Thursday, February 13, 2014

The Unlicensed Driver

They say your destiny is already written. But sometimes you just have to grab a pen and become the author of your life. Or for some, it means grabbing a bunch of keys and driving illegally.

Considering this to be my most controversial post for 2014 (just yet), and if you have been following my social media accounts recently, you would have realized i started 2014 with a bang, literally. And because i have cleared with my lawyers again and again and again before penning this post, any threats except a death threat isn't going to stop me from writing this.


On 17 January 2014 (close to midnight), i was hit on my rear bumper by a car. The driver, Chia Chin Herng did not possess a valid driving license. The story is straightforward, even though the driver was extremely dramatic at that point of time (refer to my tweets) - he begged me to not call the cops but i eventually did (it was the right and ethical thing to do).

Funny enough, the traffic police took 55 minutes to arrive. Talk about efficiency, i tell you straight in your face - none. Before the traffic police could arrive, the driver called his brother, K* to the scene of the accident. K* arrived in a BMW, and talked about disputing the matter privately. I nicely told him that his brother did not possess a valid driving license but he brushed me off as if it was a small issue. The unlicensed driver turned out to be driving his friend's dad's car.



His car's number plate flew off and there was a crack on my rear bumper, which they had agreed to fix and bear all the damages. K* decided to take his brother home before the TP could arrive. Not sure who to blame - the TP for taking so long to arrive, or that K* just wanted to "try and save his brother's ass."

They eventually realized that their fallen number plate was with me, and wanted it back. In return, i asked for a black and white email with the driver's particulars to be sent to me saying he would bear all the damages. This was to ensure that if they ever went missing or did not acknowledge the incident, i had something to back me up . The driver eventually sent an email and i decided to return to them the number plate.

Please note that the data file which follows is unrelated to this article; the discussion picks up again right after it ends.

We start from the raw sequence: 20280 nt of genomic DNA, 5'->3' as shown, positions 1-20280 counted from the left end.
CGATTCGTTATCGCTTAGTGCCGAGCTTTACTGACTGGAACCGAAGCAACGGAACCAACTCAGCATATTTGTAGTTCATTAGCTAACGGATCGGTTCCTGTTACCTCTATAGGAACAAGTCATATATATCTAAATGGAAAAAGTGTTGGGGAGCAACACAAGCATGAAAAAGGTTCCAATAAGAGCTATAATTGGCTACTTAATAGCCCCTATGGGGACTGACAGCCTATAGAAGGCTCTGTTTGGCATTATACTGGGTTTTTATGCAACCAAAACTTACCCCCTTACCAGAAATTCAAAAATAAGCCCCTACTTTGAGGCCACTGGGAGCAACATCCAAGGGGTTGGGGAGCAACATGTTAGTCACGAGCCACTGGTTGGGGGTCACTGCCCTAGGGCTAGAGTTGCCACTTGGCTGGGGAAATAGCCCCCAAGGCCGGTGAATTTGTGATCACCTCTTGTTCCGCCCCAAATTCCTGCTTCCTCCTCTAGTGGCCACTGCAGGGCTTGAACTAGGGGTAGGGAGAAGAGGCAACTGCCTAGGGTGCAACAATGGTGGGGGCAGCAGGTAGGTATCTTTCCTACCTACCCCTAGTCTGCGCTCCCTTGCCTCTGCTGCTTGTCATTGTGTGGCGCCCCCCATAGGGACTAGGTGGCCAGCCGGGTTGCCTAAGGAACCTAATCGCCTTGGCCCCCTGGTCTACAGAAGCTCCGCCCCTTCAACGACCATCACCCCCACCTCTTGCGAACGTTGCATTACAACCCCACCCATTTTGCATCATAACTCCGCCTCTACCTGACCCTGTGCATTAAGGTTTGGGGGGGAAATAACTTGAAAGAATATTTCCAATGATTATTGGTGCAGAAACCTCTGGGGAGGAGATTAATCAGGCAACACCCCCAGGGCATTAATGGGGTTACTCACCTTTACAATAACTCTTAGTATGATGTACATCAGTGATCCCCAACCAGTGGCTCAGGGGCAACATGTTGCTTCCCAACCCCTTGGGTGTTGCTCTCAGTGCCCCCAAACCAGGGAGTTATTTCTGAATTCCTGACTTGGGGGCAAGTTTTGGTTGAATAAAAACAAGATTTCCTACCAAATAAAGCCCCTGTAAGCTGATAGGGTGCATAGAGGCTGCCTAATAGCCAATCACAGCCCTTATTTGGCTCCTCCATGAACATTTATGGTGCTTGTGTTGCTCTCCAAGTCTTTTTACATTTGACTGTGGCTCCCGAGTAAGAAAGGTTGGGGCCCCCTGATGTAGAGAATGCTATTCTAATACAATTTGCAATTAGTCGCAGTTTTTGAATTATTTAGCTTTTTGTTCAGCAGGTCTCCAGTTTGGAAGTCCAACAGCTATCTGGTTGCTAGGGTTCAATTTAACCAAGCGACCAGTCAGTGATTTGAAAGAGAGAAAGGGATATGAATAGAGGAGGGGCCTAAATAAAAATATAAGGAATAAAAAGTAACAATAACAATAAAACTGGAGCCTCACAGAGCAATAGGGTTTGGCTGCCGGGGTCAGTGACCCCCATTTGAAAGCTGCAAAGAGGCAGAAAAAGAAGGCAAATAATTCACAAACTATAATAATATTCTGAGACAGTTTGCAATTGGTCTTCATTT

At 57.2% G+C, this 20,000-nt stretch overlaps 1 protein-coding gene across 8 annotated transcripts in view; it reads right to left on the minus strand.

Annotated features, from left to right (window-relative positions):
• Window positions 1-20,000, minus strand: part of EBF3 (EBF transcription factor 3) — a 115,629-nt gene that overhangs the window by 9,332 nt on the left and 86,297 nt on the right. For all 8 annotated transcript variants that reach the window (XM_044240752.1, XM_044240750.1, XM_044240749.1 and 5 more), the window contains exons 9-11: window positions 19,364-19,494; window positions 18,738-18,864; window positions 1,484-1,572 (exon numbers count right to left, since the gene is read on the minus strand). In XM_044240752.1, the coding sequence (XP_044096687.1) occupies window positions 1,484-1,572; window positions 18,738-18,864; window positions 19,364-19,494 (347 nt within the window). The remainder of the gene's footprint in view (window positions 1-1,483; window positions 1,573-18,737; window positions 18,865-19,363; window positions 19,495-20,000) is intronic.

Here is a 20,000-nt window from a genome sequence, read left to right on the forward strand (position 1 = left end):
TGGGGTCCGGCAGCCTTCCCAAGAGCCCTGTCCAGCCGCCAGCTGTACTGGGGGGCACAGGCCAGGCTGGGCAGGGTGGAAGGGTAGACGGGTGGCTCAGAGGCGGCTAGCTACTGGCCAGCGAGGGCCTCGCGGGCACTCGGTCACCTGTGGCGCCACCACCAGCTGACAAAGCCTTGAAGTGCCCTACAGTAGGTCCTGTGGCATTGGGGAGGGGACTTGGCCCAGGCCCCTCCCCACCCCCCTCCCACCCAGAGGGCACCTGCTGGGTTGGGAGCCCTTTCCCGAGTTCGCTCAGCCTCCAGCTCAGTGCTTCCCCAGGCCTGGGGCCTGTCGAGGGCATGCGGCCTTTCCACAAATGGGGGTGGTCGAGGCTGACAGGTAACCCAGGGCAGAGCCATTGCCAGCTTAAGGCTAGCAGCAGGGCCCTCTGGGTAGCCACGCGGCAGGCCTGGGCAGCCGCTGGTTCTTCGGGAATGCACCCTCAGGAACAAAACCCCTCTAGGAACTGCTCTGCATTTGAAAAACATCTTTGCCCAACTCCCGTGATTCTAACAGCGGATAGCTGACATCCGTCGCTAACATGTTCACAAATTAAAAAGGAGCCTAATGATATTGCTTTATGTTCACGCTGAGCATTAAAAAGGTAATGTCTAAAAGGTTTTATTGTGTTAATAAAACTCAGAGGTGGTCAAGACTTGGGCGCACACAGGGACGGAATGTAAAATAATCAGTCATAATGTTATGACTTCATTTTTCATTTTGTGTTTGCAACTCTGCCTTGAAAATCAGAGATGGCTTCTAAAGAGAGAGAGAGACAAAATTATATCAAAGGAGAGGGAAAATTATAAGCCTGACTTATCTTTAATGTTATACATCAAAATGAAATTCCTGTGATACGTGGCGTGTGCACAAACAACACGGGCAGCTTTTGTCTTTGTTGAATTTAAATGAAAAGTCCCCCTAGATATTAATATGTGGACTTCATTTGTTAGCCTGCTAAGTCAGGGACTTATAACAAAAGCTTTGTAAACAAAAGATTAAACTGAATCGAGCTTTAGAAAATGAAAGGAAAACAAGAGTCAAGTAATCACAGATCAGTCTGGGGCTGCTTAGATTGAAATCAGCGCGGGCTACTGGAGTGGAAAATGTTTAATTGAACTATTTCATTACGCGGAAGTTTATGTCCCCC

And so i gullibly trusted that he would stick to his words about agreeing to repair the damages, as quoted by him. The next day, i went to my regular car workshop that i have been religiously sending my car to for servicing and asked for the driver to meet me there. His brother K* appeared instead on behalf of him.

My workshop quoted an amount which K* thought was too high, he wanted a second opinion and brought me to another workshop which specializes in spray painting. Note again that the damage on my rear bumper was a crack, not even a dent. Why would i want to have my car fixed at a spray paint workshop? Aside from that, my workshop also told him that my reverse sensor needed to be fixed, as well as a replacement of the re-enforcement bar, which was dented.

All these to be rectified at a spray paint workshop? Who was he trying to kid? Just by reading through the lines it clearly shows that he wanted the cheapest alternative out of the whole incident. And as a victim of an accident that was caused by a unlicensed driver (if i may add and remind again), why should i short-change myself on the repair cost? I am not trying to get the most out of it, the quote was given by my workshop and my workshop even told them that an invoice would be issued. K* challenged the fact that anyone could issue an invoice and felt that i had something to gain by going back to my preferred workshop to repair my car.

Right now, i believe even an imbecile person can understand what is going on :